Expanding web access
Valley schools’ digital divide has never been more critical than during the pandemic.
According to the Federal Communications Commission, more than 21 million Americans lack access to high-speed internet, and an estimated 1.8 million Texans, most of them in rural areas, don’t have high-speed internet access — including areas surrounding McAllen and other parts of the Rio Grande Valley. The Pew Research Center also released a report in May that 44% of adults in households with incomes below $30,000 don’t have broadband, 29% don’t own a smartphone and 46% don’t have a traditional computer.
The pandemic has driven double-digit growth for broadband in the span of a couple of weeks. A recent report by OpenVault found that average broadband consumption at the end of the first quarter in 2020 rose to 402.5 gigabytes per user, an increase of 47% compared to the first quarter of 2019’s average of 273.5 GB. At Western Governors University Texas, our mission is to expand access to postsecondary opportunities by providing high-quality online education — particularly to underserved communities — so we’re granting high-speed internet access and providing devices to students who need and can’t afford them through our Online Access Scholarship Program. This scholarship program removes barriers to learning opportunities by providing internet access to students pursuing an online credential.
When George Floyd’s life was so brutally taken by an abusive white officer, it precipitated months of rioting, burning, looting and killing, all in the name of George Floyd. All the television stations, radio stations and newspapers were dedicating the better part of their time and space to cover the killing and its aftermath.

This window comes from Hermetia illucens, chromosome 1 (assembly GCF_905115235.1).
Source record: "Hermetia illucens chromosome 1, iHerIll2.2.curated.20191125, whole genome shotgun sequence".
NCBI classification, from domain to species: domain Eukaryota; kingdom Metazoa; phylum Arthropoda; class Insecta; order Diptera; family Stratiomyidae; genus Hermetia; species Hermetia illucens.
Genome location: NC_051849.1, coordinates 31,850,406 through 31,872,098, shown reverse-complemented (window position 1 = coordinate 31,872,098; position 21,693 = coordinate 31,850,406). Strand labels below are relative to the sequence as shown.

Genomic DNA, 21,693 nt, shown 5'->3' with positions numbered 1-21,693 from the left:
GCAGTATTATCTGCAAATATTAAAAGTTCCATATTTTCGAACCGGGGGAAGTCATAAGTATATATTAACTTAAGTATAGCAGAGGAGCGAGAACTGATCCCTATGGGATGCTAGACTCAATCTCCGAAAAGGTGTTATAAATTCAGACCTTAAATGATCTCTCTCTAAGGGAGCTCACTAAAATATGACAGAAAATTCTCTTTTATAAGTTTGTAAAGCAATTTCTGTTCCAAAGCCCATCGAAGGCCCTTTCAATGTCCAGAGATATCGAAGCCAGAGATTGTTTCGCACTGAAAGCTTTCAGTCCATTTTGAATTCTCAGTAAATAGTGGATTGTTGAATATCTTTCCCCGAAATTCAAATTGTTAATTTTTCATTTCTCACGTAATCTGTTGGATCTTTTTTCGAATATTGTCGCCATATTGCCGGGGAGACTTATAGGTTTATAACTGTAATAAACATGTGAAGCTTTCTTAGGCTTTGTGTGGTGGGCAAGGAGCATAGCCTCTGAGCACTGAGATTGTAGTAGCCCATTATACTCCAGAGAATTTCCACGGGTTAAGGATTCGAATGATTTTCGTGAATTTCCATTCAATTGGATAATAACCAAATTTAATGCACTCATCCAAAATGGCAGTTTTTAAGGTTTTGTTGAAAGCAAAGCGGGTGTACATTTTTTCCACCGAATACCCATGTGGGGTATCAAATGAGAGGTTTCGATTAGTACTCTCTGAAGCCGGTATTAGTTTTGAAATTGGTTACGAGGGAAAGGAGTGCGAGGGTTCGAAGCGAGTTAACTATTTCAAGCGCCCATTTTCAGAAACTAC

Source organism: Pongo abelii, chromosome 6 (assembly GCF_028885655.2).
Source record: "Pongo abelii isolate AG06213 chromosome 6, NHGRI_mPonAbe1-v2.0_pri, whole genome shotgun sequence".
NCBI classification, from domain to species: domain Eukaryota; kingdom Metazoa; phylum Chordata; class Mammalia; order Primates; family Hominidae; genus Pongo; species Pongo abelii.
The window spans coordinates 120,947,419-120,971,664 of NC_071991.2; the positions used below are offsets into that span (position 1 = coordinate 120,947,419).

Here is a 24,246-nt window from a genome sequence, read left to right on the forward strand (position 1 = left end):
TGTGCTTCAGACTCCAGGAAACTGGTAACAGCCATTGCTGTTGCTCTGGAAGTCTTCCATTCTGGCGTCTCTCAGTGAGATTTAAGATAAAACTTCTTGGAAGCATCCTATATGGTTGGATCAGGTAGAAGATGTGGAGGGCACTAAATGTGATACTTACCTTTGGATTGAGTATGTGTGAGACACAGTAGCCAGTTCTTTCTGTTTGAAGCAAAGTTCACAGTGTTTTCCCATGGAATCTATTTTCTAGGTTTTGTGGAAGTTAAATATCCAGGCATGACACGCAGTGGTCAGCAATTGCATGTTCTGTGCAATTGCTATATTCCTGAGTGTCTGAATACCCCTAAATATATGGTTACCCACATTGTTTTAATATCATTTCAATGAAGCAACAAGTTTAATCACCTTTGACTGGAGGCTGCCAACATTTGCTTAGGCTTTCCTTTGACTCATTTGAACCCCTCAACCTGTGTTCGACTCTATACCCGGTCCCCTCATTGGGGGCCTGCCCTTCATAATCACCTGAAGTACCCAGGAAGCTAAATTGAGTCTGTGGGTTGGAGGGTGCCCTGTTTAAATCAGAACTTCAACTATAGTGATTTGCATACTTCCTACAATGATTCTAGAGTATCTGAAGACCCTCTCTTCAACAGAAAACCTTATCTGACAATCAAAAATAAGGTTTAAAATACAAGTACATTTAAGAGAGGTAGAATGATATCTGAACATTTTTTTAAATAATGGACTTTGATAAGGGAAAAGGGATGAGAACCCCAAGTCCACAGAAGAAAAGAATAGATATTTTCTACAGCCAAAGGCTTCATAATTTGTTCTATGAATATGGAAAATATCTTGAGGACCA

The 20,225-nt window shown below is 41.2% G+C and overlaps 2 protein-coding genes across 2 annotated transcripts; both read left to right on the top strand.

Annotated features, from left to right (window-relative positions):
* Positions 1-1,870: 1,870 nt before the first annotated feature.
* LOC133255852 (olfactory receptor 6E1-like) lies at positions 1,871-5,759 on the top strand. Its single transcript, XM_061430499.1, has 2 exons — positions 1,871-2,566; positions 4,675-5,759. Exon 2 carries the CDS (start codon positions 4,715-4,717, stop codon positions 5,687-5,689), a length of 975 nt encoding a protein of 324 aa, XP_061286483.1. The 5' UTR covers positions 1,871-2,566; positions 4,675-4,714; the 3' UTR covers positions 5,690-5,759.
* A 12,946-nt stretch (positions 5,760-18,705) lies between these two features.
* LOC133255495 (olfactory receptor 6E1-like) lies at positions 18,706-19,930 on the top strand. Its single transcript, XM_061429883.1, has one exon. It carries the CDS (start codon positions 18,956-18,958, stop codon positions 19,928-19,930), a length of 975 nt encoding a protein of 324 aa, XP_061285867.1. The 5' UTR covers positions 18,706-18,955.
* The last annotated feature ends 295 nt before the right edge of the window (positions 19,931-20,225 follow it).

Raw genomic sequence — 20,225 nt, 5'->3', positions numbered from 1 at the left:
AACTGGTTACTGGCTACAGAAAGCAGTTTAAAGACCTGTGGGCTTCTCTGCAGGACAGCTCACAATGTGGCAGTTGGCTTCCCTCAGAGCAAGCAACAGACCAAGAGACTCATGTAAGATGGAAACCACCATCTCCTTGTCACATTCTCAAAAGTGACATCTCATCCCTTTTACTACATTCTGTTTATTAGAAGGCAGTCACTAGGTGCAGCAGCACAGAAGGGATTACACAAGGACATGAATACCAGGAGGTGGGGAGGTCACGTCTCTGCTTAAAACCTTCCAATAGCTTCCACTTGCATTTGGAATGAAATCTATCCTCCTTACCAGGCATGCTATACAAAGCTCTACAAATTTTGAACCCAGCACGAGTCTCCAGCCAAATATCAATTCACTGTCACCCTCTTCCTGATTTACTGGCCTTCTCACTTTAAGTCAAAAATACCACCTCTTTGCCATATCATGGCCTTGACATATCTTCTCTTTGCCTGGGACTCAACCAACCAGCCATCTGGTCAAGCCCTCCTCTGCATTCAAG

Mr. Floyd’s funeral was carried live by most TV stations in America and I applaud their sentiment. George Floyd’s death was a shameful miscarriage of justice.
Vanessa Guillen, on the other hand, an American soldier proudly serving her country, was brutally murdered and her body was dismembered and buried in a shallow grave, in three different places, and I did not see a single civil rights leader come up to the microphone to fight for Vanessa’s civil rights. I did not see a single TV station carry her funeral live. Telemundo showed a short news report on her funeral.
I am baffled by the double standard. It has all the makings of hypocrisy. As a matter of fact, it reeks of hypocrisy. Are we suggesting here that if a white man kills a black man, the country is outraged, but if a black man kills a Hispanic woman there is no call for outrage, unrest or protest? I hope not. God help us if it is so.
José C. Coronado
Trump haters are disturbing
I would like to address Trump haters who are falling over themselves to jump on the Biden bandwagon.
First, I find it very disturbing that a pathological hatred for President Trump would lead one to take a gamble with America’s future by voting for a third-rate establishment politician who will be nothing but puppet for radical socialists. One can find a prime example of such hatred and mentality in the so-called Lincoln Project. The group is composed of a bunch of Trump-hating bigots (Republicans) whose sole mission in life is to defeat President Trump.
One can only surmise that the intelligence of the American people has been greatly exaggerated.